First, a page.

The Arizona Trail: Fears, Hope, and Irrationality
There be Demons in Them Thar Hills!
It’s the night before. Right now I’m wishing it was the night before Christmas, not departure. I struggle for sleep. All sorts of terrors and anxieties ramble wildly through my head, those demons that hide in the closet or under the bed till night falls. This is my last night in a soft, warm, cozy bed, but I’m tossing around. Time to face those demons, those fears!
This is not new for me. I’ve been on many adventures in my life and they all started like this. Even my adventure to Disneyland at the mature age of seven started with a sleepless, anxious night. Well, probably not so much fear then, though I had heard about crocodiles in the river! As I grew older and had more adventures with greater risks, that last-minute fight with demons always appeared.
So what is this fear, the source of those demons? Is it simply the threat of pain or death as many dictionaries suggests? That is certainly part of any adventure into the wilderness, but it is also part of any trip onto a freeway. There must be more to this. And, it must also be considered that one person’s fears may not be another’s, yet both are experiencing the same adventure. What goes? Is irrationality a factor?
Opening That Closet Door
Let’s dig deeper and get to specifics with my biggest fears, or demons, on the Arizona trail. I’ll just make a list with a few notes
Mountain Lions: You won’t see bears here, though they are possible. I’ve had enough close bear encounters in the past not to be overly fearful of bears. Mountain lions, on the other hand… Encounters are unlikely and seldom deadly but I just don’t know them. Humans tend to fear what they don’t know. Irrationality.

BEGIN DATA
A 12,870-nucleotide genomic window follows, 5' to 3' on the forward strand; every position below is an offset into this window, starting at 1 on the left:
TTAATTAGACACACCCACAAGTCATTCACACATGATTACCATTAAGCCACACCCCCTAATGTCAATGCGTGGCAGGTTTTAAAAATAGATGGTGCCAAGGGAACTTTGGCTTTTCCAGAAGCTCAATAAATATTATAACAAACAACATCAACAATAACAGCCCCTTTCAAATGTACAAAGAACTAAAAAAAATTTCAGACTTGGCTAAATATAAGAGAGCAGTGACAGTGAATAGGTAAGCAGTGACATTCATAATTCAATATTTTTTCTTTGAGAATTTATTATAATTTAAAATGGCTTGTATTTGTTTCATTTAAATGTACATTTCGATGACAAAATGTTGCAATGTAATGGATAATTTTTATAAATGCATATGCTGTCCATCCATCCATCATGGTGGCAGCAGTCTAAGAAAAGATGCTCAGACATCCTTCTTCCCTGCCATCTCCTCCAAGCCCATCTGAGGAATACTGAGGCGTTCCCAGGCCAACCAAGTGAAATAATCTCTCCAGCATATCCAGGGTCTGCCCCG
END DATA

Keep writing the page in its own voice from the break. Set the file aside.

Dry Water Sources: The Arizona Trail is probably unique in its lack of reliable water sources, and running out of water can be deadly. The AZT is also blessed with an abundance of incredibly wonderful trail angels that place water at critical junctures. They simply cannot be thanked enough, but then the Arizona Trail Association always warns not to depend on them. It’s truly a wild card: how much water to carry between water sources, and if it’s really dry can be as much as 10L, or over 20 pounds. The trail does not always provide.
Hot and Cold: The AZT is, after all, climatologically mostly a desert. Extremes of both hot and cold are possible, though the prime NOBO and SOBO thru-hiking seasons try to avoid the extremes. As I write this I suspect for me this really should be in the next section.